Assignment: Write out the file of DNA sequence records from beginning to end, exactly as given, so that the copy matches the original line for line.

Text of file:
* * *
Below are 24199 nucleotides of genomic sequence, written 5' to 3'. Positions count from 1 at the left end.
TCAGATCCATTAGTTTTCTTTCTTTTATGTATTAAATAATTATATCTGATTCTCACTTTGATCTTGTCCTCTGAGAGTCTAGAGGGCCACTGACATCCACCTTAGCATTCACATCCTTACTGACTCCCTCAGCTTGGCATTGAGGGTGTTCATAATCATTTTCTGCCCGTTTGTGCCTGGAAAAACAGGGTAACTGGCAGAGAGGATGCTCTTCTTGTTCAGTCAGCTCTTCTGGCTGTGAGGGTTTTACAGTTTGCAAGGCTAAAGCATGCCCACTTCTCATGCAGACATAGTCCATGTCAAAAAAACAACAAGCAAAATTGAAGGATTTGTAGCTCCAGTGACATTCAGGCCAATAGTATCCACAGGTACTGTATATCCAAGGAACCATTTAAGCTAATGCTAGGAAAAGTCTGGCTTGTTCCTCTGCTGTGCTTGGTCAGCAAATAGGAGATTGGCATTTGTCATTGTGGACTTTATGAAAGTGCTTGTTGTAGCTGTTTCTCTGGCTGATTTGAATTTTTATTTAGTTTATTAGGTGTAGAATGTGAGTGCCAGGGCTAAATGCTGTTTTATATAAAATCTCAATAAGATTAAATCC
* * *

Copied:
Below are 24199 nucleotides of genomic sequence, written 5' to 3'. Positions count from 1 at the left end.
TCAGATCCATTAGTTTTCTTTCTTTTATGTATTAAATAATTATATCTGATTCTCACTTTGATCTTGTCCTCTGAGAGTCTAGAGGGCCACTGACATCCACCTTAGCATTCACATCCTTACTGACTCCCTCAGCTTGGCATTGAGGGTGTTCATAATCATTTTCTGCCCGTTTGTGCCTGGAAAAACAGGGTAACTGGCAGAGAGGATGCTCTTCTTGTTCAGTCAGCTCTTCTGGCTGTGAGGGTTTTACAGTTTGCAAGGCTAAAGCATGCCCACTTCTCATGCAGACATAGTCCATGTCAAAAAAACAACAAGCAAAATTGAAGGATTTGTAGCTCCAGTGACATTCAGGCCAATAGTATCCACAGGTACTGTATATCCAAGGAACCATTTAAGCTAATGCTAGGAAAAGTCTGGCTTGTTCCTCTGCTGTGCTTGGTCAGCAAATAGGAGATTGGCATTTGTCATTGTGGACTTTATGAAAGTGCTTGTTGTAGCTGTTTCTCTGGCTGATTTGAATTTTTATTTAGTTTATTAGGTGTAGAATGTGAGTGCCAGGGCTAAATGCTGTTTTATATAAAATCTCAATAAGATTAAATCC